The tone of this post is incredibly dismissive of the substantial efforts people that have been consistent reviewers have made to the review process while at the same time trying to encourage more enthusiastic reviewing–so basically the typical NIH incoherent, contradictory, doublespeak. Painting a picture of the most dedicated reviewers as a menacing group of people seeking “undue influence”, perhaps greedily seeking out “excessive ad hoc review service” for the dubious reward of continuous submission, is a complete slap in the face of reviewers who took their valuable time to volunteer their services for very little compensation, but as an act of service in direct response to a request from an SRO. This is the key point–the post alludes to, but really fails to take responsibility for the fact that the only way someone gets to be a reviewer is by the direct invitation of the SRO. These invitations are often written in desperate terms, and as someone who is above the red line, even when I have turned down review I often get a follow up email asking that I reconsider. I guess according to Ms. Byrnes I should apologize for this level of service. I certainly will make sure to do far less in the future. Perhaps one of the reasons SROs return to the same reviewers over and over is that many reviewers are terrible. CSR might make more of an effort to deal with these individuals, as they are very easy to spot and the entire committee, and more importantly the applicants, suffer in the face of poorly reasoned, poorly written, meandering reviews. Instead CSR has taken on the much more important task of demonizing the people trying to and often succeeding in doing a good job.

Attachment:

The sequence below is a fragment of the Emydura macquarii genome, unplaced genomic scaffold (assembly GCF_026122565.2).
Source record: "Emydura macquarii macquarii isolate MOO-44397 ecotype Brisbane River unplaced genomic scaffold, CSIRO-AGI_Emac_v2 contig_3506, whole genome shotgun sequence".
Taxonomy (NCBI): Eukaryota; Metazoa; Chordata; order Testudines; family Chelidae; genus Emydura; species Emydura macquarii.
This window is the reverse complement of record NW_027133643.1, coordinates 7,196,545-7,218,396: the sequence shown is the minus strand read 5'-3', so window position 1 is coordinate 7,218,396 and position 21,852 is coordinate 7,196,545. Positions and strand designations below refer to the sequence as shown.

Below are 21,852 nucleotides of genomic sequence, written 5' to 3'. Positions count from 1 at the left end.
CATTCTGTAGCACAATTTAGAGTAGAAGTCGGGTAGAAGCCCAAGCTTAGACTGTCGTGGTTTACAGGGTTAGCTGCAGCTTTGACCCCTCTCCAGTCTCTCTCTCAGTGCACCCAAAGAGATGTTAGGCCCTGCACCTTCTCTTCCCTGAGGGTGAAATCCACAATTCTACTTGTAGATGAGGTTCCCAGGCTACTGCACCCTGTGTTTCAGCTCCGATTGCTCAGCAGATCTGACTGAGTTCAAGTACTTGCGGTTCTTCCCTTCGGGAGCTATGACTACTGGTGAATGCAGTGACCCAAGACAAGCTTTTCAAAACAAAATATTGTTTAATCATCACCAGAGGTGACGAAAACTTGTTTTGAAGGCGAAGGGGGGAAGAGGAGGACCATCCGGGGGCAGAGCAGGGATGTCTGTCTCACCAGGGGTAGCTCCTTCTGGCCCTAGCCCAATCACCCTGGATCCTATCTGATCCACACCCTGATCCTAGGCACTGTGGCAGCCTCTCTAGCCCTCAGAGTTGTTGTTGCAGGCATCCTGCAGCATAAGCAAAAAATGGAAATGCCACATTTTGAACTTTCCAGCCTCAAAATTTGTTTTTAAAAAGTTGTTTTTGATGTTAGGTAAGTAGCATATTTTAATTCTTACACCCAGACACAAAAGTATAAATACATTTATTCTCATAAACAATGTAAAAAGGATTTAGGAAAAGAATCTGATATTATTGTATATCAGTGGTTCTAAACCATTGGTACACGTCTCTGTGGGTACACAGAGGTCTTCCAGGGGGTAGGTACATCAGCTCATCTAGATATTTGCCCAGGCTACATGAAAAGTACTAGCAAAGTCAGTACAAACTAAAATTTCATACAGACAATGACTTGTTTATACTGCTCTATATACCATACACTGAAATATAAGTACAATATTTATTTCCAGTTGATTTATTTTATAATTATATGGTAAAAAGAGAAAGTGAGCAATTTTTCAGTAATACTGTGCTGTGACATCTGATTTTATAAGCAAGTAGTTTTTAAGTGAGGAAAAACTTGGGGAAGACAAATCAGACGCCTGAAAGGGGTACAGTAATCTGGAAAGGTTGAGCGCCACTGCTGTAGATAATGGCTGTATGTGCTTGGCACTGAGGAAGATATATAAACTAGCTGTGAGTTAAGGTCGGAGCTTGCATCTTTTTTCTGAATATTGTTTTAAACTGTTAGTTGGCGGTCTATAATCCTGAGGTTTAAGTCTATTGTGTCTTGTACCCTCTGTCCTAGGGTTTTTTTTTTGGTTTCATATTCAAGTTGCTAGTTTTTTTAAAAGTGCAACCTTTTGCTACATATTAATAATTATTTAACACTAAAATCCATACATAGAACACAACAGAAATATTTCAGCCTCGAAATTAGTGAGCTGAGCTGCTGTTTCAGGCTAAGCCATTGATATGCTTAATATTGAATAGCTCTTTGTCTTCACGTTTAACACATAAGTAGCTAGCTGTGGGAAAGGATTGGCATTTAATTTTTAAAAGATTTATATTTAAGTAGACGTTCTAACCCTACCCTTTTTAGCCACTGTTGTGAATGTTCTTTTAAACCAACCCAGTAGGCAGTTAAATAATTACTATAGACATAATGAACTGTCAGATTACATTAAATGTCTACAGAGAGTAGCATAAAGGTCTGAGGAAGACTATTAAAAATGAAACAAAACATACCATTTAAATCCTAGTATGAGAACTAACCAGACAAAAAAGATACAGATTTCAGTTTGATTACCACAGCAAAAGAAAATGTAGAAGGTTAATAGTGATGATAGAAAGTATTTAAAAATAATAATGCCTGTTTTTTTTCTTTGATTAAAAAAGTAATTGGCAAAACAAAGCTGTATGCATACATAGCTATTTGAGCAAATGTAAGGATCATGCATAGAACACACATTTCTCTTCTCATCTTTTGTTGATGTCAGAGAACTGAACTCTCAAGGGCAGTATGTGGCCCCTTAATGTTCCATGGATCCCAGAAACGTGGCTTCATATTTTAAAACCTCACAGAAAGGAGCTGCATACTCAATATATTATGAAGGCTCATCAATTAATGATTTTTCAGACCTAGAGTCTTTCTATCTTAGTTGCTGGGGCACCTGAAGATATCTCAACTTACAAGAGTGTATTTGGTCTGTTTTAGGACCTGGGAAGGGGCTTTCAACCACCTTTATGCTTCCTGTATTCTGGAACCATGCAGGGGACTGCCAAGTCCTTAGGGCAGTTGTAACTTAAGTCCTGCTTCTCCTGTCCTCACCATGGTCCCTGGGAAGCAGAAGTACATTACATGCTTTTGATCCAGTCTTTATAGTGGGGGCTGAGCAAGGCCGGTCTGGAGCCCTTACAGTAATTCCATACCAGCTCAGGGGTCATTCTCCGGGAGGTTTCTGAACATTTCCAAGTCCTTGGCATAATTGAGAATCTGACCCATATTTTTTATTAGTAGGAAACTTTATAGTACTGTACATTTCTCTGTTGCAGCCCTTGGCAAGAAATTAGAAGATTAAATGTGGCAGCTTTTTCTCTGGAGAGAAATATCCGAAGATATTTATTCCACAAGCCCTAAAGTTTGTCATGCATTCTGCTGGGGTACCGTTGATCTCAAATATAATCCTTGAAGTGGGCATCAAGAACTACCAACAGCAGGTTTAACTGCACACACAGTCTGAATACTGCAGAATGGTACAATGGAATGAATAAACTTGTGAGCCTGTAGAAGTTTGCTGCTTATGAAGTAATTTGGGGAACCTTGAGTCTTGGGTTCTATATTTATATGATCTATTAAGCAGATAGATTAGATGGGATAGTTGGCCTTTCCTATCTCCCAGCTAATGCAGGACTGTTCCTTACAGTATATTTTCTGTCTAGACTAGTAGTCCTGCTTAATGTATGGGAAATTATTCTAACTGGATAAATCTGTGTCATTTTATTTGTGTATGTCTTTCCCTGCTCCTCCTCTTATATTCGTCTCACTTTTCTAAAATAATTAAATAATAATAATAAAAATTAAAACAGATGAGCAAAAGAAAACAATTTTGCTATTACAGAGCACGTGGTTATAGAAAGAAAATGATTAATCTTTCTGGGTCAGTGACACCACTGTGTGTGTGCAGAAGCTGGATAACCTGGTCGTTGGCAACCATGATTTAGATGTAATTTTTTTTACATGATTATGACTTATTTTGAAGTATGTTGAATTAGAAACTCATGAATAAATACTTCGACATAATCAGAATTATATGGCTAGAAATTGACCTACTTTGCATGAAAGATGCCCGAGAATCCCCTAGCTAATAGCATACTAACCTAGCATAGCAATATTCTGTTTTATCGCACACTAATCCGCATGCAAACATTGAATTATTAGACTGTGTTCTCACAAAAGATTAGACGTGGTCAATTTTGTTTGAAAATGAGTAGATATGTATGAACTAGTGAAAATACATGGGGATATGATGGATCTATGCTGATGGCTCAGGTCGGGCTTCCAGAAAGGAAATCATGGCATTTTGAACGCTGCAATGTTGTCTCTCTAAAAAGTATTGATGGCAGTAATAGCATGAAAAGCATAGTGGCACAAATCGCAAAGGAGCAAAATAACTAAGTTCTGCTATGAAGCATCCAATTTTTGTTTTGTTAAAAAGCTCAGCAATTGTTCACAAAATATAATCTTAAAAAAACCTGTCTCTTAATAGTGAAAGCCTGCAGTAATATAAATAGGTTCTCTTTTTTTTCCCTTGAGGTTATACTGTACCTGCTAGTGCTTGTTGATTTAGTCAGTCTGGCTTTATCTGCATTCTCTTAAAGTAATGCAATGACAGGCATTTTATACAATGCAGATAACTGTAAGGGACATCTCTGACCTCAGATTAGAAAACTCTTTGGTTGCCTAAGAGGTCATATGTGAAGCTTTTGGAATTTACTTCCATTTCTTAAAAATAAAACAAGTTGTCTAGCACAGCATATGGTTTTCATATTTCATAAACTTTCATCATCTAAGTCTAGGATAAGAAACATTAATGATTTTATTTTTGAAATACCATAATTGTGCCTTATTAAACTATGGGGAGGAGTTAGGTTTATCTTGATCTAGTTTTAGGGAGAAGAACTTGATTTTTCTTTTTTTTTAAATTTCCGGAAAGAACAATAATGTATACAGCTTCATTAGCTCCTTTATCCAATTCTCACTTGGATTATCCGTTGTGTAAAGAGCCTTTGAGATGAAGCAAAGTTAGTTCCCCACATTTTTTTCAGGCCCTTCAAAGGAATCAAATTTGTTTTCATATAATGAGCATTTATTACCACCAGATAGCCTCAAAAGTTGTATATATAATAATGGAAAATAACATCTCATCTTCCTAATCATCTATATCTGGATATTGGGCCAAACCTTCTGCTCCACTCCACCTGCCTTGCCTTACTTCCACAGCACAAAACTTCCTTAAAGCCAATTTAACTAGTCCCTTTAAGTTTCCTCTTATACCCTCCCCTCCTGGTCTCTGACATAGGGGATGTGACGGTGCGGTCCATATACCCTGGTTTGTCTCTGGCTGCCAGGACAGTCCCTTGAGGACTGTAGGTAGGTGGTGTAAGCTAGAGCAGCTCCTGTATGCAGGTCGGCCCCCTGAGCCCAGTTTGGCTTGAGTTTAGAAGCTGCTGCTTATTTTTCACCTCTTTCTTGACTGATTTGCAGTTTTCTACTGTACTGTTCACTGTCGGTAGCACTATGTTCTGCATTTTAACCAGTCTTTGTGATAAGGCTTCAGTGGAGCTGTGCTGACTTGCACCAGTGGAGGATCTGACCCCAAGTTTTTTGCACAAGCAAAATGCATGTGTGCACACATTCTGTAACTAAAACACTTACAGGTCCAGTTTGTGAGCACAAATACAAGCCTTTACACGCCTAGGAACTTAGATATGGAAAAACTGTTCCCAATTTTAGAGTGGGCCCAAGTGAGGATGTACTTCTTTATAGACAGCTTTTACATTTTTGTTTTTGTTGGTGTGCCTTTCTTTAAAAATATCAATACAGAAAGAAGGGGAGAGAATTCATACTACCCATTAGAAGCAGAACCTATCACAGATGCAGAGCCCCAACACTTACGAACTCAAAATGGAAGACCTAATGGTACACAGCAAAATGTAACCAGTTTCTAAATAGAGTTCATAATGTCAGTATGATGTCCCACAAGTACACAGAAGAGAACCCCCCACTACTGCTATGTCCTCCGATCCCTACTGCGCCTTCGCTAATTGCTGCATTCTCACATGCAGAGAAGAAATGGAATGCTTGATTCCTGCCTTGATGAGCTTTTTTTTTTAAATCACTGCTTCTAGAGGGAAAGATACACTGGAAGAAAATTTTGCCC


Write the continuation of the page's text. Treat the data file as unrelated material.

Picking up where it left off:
49. Andrea Armani says:

    It is truly disappointing that 18% of active R01 holders have never served. I’ve never had an R01, and I’m definitely above the green line. Serving should be a requirement of funding.

  50. Bill Atchison says:

    Dear Dr. Byrnes:

    Do you honestly think that those of us who volunteer our services repetitively, and to various IRBs do so only so that we can get a 2 wk extension on our own applications? That is an outrageously naive view. Many of us routinely accept the request for service because we have benefited over the years from NIH support. Most times that i get this “benefit”, I’m not even submitting an application! Many of us who have served multiple “sentences” on standing panel (Y3 in my case) view this as a duty associated with the continued support (since 1983) from NIH (pay back)!

  51. anonymous says:

    On a recent review of an R01 renewal application by a standing SRG, I noticed many familiar names on the roster (5 of them in fact)…from when my K23 was reviewed by the same panel 10 years previously. I can appreciate SROs’ desire to keep previous charter members in their portfolio as “go-to” ad hoc reviewers in content areas that are not consistently well represented on the standing roster. But this practice likely contributes to the “gatekeeper” effect mentioned above and is not consistent with the spirit of broadening review perspectives. Once their service is complete, charter members should not be eligible to serve on the same study section in an ad hoc capacity.